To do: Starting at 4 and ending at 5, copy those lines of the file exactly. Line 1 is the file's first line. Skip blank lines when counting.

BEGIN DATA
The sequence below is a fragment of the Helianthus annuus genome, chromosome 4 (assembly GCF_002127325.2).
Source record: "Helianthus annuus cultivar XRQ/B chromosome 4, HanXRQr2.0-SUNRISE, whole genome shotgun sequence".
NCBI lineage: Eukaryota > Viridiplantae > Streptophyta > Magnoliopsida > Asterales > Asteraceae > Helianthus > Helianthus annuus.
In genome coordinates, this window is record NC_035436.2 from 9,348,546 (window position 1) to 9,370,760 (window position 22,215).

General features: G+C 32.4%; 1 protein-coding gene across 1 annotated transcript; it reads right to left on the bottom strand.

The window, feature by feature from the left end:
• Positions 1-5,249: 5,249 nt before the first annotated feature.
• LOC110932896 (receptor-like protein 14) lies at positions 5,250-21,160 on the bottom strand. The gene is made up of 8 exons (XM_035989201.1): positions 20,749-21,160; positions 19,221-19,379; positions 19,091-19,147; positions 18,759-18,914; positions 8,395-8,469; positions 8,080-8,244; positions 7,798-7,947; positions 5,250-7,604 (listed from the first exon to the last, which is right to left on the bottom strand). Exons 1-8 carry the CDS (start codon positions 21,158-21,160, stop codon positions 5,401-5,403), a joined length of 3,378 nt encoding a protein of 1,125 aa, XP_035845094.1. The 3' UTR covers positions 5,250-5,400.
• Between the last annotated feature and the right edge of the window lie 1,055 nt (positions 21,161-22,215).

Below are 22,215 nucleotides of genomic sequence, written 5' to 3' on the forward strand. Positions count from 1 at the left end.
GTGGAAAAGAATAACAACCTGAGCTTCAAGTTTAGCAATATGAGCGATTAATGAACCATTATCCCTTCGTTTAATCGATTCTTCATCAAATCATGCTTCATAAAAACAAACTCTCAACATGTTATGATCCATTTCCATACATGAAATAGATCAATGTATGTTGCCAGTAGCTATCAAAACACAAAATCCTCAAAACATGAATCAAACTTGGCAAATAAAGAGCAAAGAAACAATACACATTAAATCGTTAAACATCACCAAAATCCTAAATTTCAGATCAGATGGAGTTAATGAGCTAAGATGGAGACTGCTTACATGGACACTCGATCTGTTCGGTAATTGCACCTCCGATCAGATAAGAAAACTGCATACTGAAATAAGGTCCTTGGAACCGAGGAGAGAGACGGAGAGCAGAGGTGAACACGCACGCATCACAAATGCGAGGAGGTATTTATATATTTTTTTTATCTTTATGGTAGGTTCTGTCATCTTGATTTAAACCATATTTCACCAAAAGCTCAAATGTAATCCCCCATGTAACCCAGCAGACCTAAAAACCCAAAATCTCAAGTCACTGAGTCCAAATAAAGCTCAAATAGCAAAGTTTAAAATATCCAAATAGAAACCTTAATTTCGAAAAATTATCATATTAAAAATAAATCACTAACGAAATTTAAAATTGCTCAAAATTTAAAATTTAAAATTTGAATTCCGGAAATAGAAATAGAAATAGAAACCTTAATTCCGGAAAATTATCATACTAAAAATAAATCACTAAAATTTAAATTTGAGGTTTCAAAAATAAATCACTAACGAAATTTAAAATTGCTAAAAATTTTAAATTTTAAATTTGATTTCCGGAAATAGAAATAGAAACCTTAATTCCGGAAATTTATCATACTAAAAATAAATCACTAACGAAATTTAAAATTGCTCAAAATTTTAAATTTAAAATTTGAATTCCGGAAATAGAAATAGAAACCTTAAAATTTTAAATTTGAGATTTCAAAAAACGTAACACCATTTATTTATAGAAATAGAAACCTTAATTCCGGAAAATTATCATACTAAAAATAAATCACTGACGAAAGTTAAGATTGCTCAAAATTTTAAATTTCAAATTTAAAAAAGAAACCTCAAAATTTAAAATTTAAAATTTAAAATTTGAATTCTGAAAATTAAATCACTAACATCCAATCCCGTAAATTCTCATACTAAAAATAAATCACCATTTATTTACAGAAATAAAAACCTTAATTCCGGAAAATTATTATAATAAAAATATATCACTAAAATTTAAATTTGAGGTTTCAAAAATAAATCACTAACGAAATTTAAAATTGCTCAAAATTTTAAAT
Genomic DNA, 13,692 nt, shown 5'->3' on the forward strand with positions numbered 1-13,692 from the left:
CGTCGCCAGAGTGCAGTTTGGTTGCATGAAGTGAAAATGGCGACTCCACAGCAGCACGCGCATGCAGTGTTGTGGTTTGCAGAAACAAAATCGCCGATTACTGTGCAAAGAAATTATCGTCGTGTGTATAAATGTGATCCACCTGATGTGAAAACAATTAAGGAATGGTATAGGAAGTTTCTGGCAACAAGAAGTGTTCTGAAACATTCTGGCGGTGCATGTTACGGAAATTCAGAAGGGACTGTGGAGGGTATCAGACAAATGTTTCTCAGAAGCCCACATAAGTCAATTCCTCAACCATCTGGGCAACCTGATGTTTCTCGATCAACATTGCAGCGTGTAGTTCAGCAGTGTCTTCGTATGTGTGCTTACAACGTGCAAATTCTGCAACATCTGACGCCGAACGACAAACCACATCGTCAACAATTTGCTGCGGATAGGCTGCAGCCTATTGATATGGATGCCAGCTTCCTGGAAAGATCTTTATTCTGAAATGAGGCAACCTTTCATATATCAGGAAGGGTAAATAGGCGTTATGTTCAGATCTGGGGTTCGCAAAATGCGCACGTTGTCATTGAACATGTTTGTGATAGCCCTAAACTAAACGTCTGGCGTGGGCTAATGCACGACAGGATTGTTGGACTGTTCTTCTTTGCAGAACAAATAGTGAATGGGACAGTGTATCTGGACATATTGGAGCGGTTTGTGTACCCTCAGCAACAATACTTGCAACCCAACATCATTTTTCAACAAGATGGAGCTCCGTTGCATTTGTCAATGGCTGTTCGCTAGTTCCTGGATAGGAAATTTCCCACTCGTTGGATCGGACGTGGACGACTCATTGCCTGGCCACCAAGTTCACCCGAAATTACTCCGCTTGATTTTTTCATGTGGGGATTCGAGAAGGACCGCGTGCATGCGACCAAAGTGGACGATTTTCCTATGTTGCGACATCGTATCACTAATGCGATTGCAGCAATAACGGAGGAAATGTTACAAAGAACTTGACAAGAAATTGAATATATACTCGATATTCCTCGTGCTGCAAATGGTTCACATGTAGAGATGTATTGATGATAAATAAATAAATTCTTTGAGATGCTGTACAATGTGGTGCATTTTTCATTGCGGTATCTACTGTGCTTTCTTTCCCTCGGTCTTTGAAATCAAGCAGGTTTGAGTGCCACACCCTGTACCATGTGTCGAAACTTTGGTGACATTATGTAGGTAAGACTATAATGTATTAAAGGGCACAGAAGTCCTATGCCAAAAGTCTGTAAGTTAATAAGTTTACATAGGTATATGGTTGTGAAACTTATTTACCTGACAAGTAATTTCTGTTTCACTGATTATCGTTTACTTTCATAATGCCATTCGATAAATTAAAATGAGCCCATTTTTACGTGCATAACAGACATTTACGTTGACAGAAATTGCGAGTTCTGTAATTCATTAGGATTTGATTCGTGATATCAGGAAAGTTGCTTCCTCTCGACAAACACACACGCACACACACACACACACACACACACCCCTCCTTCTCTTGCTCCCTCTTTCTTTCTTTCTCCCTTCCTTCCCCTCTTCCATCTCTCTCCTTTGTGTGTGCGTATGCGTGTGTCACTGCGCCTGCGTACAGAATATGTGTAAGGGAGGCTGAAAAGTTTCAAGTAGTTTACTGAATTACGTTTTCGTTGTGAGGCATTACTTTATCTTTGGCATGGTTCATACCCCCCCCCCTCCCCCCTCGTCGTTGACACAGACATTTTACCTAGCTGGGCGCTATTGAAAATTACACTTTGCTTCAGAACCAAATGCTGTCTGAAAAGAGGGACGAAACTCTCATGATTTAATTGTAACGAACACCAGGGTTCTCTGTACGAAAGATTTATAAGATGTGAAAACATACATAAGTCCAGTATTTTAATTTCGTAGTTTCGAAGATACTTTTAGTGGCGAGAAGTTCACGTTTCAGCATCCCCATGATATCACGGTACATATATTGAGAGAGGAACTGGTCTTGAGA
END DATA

In genome coordinates, this window is record NC_035436.2 from 9,348,546 (window position 1) to 9,370,760 (window position 22,215).

General features: G+C 32.4%; 1 protein-coding gene across 1 annotated transcript; it reads right to left on the bottom strand.